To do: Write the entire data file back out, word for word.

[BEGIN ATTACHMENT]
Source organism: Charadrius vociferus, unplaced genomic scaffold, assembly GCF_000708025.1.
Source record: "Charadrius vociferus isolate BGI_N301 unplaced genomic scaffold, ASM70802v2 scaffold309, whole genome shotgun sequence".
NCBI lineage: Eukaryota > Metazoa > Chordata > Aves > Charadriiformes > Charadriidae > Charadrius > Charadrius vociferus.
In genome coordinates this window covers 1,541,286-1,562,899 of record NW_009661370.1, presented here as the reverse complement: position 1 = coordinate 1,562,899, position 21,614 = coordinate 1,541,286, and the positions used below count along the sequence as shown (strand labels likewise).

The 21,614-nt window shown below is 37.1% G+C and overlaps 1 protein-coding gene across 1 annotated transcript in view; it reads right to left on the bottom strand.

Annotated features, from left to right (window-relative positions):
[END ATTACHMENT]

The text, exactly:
Source organism: Charadrius vociferus, unplaced genomic scaffold, assembly GCF_000708025.1.
Source record: "Charadrius vociferus isolate BGI_N301 unplaced genomic scaffold, ASM70802v2 scaffold309, whole genome shotgun sequence".
NCBI lineage: Eukaryota > Metazoa > Chordata > Aves > Charadriiformes > Charadriidae > Charadrius > Charadrius vociferus.
In genome coordinates this window covers 1,541,286-1,562,899 of record NW_009661370.1, presented here as the reverse complement: position 1 = coordinate 1,562,899, position 21,614 = coordinate 1,541,286, and the positions used below count along the sequence as shown (strand labels likewise).

The 21,614-nt window shown below is 37.1% G+C and overlaps 1 protein-coding gene across 1 annotated transcript in view; it reads right to left on the bottom strand.

Annotated features, from left to right (window-relative positions):